Shifts in numbers in each generation provides a potential solution
For Gen X’ers or older millennials, it seems we’ve spent most of our adult lives hearing warnings about the aging population. Baby Boomers, after all, are defined by Pew Research Center as anyone born between the years 1946 and 1964. Theoretically, that will mean as of next year, at least half the Baby Boomer generation has reached the age of 65, still widely accepted as retirement age.
With an estimated 10,000 people reaching the age of 65 every day between the year 2011 and 2030, the composition of this country in terms of distribution of population among age groups is changing rapidly. But according to one of Pew’s studies, the average Baby Boomer doesn’t believe that true ‘old age’ begins until age 72,
Connect the dots – the population is inarguably aging, but those reaching ages 65 and older are increasingly confident in their own independence for longer periods of time. They wish to remain in their own homes, even if it means asking for a little extra help every now and then.
Where will they find this help? We turn to yet another set of data, this one from the Bureau of Labor and Statistics, which states that by the year 2028, the demand for home health aides will increase by about 35 percent from where it currently stands, creating a job market that can accommodate about 4.5 million professionals.
Some more key statistics from the Bureau of Labor and Statistics on Home Health Aides (statistics as of mid-2018):
Median Pay: $24,060 per year ($11.57 per hour)
Typical entry-level education: High school diploma or equivalent
Work Experience Required or in a Related Occupation: None
On-the-job training: Short-term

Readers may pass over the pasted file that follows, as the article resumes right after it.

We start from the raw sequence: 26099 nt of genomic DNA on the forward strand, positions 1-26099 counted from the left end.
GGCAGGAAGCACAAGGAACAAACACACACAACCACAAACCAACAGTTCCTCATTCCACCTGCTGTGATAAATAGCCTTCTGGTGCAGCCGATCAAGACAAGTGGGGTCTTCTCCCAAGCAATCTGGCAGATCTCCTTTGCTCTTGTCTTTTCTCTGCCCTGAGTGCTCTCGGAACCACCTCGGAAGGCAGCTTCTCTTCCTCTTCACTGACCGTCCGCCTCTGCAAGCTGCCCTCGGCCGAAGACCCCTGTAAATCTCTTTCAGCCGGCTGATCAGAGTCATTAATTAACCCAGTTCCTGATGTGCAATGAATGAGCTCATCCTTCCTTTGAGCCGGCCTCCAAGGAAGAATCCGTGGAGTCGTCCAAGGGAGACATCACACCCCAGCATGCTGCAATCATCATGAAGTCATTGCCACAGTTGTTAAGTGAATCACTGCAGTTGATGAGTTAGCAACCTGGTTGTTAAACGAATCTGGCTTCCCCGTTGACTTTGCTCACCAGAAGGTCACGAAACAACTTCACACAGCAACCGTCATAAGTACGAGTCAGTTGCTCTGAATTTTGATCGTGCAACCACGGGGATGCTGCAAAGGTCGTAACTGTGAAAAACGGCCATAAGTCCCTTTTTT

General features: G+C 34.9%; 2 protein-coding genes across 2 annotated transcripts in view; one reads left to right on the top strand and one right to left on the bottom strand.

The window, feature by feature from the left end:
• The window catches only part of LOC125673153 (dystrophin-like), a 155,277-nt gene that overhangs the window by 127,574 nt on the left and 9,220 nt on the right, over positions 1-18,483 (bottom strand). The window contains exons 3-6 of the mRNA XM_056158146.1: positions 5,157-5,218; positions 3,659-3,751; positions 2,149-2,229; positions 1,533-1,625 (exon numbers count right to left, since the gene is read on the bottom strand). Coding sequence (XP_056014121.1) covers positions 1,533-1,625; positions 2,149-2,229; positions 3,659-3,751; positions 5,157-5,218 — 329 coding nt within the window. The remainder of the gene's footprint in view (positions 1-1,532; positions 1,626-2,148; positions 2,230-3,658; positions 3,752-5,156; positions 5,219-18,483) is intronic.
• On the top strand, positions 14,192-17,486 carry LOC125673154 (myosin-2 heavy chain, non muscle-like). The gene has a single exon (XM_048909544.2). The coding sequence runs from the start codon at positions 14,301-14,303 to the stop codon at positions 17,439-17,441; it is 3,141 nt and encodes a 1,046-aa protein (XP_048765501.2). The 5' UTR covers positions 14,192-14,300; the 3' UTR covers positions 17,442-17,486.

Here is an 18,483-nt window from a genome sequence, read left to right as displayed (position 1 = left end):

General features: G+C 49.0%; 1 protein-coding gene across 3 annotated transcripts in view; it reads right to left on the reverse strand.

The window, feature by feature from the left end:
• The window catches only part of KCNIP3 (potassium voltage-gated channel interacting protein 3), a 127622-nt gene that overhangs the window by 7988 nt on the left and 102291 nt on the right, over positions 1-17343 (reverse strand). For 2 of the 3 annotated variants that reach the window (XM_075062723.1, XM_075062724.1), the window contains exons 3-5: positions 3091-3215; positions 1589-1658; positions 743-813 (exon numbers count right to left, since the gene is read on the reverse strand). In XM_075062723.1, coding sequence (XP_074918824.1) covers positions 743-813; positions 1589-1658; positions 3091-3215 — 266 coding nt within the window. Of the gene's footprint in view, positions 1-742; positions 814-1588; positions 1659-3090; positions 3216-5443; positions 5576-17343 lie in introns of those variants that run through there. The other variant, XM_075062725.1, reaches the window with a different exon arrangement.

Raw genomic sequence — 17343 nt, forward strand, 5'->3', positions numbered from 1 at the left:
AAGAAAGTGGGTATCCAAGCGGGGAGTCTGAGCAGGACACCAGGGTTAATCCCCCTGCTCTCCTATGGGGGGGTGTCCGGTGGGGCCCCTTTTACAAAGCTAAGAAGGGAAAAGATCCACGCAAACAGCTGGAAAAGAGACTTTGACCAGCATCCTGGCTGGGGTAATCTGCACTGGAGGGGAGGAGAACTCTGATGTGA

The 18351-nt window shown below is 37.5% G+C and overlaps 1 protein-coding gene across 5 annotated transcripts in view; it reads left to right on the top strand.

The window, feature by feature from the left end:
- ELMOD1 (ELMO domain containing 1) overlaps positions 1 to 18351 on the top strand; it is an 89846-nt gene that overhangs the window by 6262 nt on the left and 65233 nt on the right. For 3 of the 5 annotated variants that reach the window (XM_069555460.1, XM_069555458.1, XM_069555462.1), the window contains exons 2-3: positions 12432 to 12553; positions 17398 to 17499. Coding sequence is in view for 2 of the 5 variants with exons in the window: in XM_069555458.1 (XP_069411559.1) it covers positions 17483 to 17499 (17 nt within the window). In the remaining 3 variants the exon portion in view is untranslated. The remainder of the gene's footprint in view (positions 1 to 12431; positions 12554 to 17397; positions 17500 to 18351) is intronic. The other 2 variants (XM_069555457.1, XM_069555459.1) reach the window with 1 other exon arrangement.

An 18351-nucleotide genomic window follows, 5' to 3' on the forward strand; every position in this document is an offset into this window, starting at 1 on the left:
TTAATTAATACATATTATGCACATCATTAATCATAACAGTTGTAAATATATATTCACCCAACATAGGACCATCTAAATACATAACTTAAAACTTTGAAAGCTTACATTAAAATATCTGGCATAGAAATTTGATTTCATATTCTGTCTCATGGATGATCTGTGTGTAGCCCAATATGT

Number of Jobs in 2018: 3.25 million
Rate of Expected Growth over the next 10 years: 36% (much faster than average)
Employment Change between now and 2028: 1.19 million jobs
By helping people with disabilities, chronic diseases, or cognitive impairment to perform their daily activities, home health aides make it possible for aging adults to maintain a semblance of independence, or remain in their preferred place of residence for an extended period. Home health aides can work in a variety of settings, including clients’ homes, group homes, and day services programs.
Those working in certified home health or in hospice programs will need to pass a proficiency test or its equivalent and perhaps participate in formal training.
“As the baby-boom population ages and the elderly population grows, the demand for the services of home health aides and personal care aides will continue to increase,” reads the Bureau of Labor and Statistics’ website.
But where will the influx of available professionals originate? According to our friends back at the Pew Research Institute, 2019 is the year Millennials are slated to overtake Baby Boomers as the largest single generation in the United States. Debates continue over the cutoff for who is or is not a millennial, but at the Pew Research Institute, Millennials are considered to be anyone born between the years of 1981 and 1996. Generation X (considered anyone born between 1965 and 1980) is projected to surpass Baby Boomers in numbers in the year 2028.
In many (most?) cases, Millennials are the children of Baby Boomers, and so it’s not surprising that these young professionals may be those called upon in the home health profession to care for a growing population of older adults.
Coming soon: One expert’s potential solution for the budding home health crisis.